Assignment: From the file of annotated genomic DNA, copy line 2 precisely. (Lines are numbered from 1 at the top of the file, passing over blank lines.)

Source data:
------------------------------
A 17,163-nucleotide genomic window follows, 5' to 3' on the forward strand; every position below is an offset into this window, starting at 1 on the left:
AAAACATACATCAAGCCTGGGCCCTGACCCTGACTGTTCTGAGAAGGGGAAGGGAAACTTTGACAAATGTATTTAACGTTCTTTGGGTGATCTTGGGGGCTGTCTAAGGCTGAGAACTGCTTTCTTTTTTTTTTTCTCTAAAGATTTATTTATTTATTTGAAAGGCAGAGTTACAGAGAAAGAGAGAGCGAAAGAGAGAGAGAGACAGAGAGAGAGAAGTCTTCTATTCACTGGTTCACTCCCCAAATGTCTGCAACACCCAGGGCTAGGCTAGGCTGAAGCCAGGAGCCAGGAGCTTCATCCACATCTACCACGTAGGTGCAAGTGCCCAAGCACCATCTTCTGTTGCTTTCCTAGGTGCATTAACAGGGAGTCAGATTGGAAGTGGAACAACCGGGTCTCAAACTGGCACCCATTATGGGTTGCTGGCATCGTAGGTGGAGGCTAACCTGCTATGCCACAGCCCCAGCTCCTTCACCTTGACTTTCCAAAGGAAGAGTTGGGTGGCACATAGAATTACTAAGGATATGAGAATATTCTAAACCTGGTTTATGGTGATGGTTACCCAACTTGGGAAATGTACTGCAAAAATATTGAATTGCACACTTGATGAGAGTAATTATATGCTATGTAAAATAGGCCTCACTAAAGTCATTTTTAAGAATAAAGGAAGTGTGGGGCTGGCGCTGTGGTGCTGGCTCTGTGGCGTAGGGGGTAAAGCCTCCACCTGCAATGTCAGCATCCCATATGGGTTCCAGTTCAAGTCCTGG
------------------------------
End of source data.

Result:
AAAACATACATCAAGCCTGGGCCCTGACCCTGACTGTTCTGAGAAGGGGAAGGGAAACTTTGACAAATGTATTTAACGTTCTTTGGGTGATCTTGGGGGCTGTCTAAGGCTGAGAACTGCTTTCTTTTTTTTTTTCTCTAAAGATTTATTTATTTATTTGAAAGGCAGAGTTACAGAGAAAGAGAGAGCGAAAGAGAGAGAGAGACAGAGAGAGAGAAGTCTTCTATTCACTGGTTCACTCCCCAAATGTCTGCAACACCCAGGGCTAGGCTAGGCTGAAGCCAGGAGCCAGGAGCTTCATCCACATCTACCACGTAGGTGCAAGTGCCCAAGCACCATCTTCTGTTGCTTTCCTAGGTGCATTAACAGGGAGTCAGATTGGAAGTGGAACAACCGGGTCTCAAACTGGCACCCATTATGGGTTGCTGGCATCGTAGGTGGAGGCTAACCTGCTATGCCACAGCCCCAGCTCCTTCACCTTGACTTTCCAAAGGAAGAGTTGGGTGGCACATAGAATTACTAAGGATATGAGAATATTCTAAACCTGGTTTATGGTGATGGTTACCCAACTTGGGAAATGTACTGCAAAAATATTGAATTGCACACTTGATGAGAGTAATTATATGCTATGTAAAATAGGCCTCACTAAAGTCATTTTTAAGAATAAAGGAAGTGTGGGGCTGGCGCTGTGGTGCTGGCTCTGTGGCGTAGGGGGTAAAGCCTCCACCTGCAATGTCAGCATCCCATATGGGTTCCAGTTCAAGTCCTGG